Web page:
This continuing education webcast for counselors, therapists and social workers (LCSWs) is the 4th session of our new series Attachment Theory in Action. It …See it on Scoop.it, via Empathy and Compassion
Eighteen hours ago, I gave a presentation at the national convention of the American Psychological Association here in Washington DC. It was on the results from the newest study from my Science of Honesty project with co-author Lijuan Wang. She too is a professor at the University of Notre Dame.
The design of the study, which we just finished last week, was simple. Seventy-two healthy adults (average age of 41 years) were recruited through newspapers in the South Bend community. They were randomly assigned to two groups: a Sincerity group and a Control group. Both groups came to my laboratory at the University of Notre Dame every week for 5 weeks to complete polygraph tests and anonymous health measures. Whereas the Control group was told nothing of the following, the Sincerity group was told:
“Throughout every day of the next 5 weeks, you must speak honestly, truthfully, and sincerely — not only about the big things, but also about the small things, such as why you were late. You must always mean what you say in situations where your statements are to be taken seriously, as opposed to when joking or obviously exaggerating. While you certainly can choose not to answer questions, you must always mean what you say.”
What was so amazing is that in the 5th and final week, the Sincerity group reported significantly fewer physical health complaints than did the Control group. Specifically, they had experienced 7 fewer symptoms such as sore throats, headaches, nausea that week. Because the only difference between the two groups was the sincerity instructions, we can conclude that these instructions actually caused the health benefit.
Ever since the fall, I too have been following these instructions. Normally get 8 hours of sleep and have 5-7 colds in a winter. Now at only 3 hours of sleep, I have been sick zero times since the fall. Thus, I could not hold off on telling you about the results. The impact is so compelling that I urge you to try it.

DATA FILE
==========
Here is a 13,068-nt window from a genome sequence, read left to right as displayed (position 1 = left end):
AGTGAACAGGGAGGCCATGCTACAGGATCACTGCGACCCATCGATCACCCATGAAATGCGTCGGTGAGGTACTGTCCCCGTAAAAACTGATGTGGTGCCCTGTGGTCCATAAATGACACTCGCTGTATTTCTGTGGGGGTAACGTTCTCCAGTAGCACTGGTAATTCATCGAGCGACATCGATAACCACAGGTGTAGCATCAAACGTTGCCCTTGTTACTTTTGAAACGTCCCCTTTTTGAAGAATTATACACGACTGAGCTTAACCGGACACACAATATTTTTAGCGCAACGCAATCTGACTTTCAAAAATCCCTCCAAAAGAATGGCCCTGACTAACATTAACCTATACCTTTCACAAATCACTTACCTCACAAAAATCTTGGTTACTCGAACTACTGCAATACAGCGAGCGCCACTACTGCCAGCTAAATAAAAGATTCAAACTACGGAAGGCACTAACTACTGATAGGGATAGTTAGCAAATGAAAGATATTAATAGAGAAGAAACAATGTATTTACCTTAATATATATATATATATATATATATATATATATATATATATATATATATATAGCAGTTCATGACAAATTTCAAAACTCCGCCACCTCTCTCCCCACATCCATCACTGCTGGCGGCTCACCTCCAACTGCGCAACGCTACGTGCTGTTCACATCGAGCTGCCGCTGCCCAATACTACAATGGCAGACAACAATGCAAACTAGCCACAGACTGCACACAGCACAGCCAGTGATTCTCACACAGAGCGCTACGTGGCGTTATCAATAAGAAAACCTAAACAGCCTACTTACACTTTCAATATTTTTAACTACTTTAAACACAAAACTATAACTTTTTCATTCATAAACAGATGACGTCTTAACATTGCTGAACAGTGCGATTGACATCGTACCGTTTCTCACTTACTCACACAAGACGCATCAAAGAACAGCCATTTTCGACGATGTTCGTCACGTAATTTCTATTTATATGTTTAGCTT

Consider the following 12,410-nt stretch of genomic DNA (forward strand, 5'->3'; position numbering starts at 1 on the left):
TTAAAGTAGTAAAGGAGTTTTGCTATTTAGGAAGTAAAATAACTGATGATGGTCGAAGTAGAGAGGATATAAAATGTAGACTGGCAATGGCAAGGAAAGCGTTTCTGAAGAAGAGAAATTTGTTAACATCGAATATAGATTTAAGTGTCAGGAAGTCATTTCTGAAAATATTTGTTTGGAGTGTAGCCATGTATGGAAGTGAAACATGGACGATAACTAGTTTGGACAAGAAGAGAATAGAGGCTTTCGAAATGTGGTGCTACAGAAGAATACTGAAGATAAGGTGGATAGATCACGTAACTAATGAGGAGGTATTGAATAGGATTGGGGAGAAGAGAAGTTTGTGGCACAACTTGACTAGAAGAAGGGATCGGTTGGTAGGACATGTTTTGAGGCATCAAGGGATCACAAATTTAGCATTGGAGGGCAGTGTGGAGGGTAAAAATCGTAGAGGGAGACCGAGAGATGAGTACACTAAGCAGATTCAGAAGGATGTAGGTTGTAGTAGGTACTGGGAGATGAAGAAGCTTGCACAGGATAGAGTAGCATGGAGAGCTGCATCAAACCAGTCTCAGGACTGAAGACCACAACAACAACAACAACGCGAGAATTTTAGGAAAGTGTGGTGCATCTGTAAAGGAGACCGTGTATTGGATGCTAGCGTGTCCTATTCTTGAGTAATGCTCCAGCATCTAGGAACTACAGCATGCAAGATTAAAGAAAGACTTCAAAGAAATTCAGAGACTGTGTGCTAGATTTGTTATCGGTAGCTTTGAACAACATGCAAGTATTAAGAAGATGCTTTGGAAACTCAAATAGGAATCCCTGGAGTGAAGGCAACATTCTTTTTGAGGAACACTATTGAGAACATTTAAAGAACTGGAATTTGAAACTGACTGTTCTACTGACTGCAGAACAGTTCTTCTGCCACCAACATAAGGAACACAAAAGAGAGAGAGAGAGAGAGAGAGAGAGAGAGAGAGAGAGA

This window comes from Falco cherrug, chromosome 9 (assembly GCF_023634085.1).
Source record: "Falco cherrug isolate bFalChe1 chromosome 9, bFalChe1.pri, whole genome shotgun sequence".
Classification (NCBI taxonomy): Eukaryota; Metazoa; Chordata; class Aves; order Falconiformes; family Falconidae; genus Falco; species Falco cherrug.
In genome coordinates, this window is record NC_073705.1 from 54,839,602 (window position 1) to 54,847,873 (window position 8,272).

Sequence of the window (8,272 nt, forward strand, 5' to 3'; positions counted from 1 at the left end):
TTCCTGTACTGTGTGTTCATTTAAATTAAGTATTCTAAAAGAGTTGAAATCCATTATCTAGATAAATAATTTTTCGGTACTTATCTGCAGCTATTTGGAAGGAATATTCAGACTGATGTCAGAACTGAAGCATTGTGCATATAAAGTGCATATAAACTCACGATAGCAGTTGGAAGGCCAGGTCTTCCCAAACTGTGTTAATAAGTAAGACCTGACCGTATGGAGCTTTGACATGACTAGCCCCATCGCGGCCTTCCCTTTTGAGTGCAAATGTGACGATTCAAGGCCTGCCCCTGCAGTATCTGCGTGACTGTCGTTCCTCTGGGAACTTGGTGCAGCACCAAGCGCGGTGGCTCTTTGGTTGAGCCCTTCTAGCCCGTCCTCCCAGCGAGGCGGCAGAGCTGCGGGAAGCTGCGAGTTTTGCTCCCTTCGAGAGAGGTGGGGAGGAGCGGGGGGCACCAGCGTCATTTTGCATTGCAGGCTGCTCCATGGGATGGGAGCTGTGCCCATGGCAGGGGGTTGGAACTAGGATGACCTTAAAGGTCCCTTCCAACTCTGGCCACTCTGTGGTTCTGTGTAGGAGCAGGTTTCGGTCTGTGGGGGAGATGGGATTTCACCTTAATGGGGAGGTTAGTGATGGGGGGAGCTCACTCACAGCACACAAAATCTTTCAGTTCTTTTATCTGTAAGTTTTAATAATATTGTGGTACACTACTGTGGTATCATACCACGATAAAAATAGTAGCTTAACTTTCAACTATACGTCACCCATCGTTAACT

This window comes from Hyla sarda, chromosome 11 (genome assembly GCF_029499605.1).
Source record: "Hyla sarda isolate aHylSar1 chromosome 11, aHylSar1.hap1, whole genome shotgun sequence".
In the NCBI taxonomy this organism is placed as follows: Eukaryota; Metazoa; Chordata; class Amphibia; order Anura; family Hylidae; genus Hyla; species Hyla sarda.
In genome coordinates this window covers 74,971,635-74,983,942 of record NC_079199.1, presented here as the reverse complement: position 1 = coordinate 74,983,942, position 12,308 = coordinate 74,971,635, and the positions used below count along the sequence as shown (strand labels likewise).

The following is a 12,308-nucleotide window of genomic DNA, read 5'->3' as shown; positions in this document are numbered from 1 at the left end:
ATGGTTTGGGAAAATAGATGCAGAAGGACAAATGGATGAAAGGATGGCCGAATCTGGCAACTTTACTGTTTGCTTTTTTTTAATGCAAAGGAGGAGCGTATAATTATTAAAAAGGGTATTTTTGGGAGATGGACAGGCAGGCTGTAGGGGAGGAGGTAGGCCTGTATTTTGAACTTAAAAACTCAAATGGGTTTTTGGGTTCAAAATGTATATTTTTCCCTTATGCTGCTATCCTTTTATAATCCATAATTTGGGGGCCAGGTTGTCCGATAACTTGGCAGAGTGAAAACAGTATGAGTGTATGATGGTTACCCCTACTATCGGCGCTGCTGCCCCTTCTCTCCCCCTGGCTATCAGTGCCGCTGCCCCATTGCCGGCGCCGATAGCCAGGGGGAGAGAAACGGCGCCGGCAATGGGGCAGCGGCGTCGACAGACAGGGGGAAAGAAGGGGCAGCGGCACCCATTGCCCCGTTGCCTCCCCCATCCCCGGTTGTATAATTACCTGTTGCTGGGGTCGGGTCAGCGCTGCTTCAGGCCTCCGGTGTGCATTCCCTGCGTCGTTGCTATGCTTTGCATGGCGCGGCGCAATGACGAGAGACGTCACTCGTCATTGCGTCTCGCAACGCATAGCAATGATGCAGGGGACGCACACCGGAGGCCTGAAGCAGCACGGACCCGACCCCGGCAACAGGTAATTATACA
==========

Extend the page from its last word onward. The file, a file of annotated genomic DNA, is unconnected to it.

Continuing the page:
It might not be easy to “always mean what you say”. You might find that you have to go back and correct some of the things that pop out of your mouth. But don’t let that discourage you. Being sincere is a process. You will get there with some practice. And when you do, you will see that you are becoming more humble, more open to learning, and less sensitive to rejection. Being sincere brings you closer to the decent people you know, pushes away the nay sayers, and allows you to feel a certain hopefulness about the world. To the extent that you experience these, I believe you too will have profound health benefits. You are more than welcome to post your progress in the comments here. I would love to read them; and I believe it will help inspire other readers to stay the course with you.
Jim Manske’s insight:
Telling the truth frees me from having to keep track of deceptions! IT frees my heart from the thought that there is an “other” to hide from. I also enjoy the acknowledgment of autonomy…I do not “have to” tell anybody anything, AND I can cultivate openness and willingness to say the truth, choosing to speak the truth in the service of connection and love.
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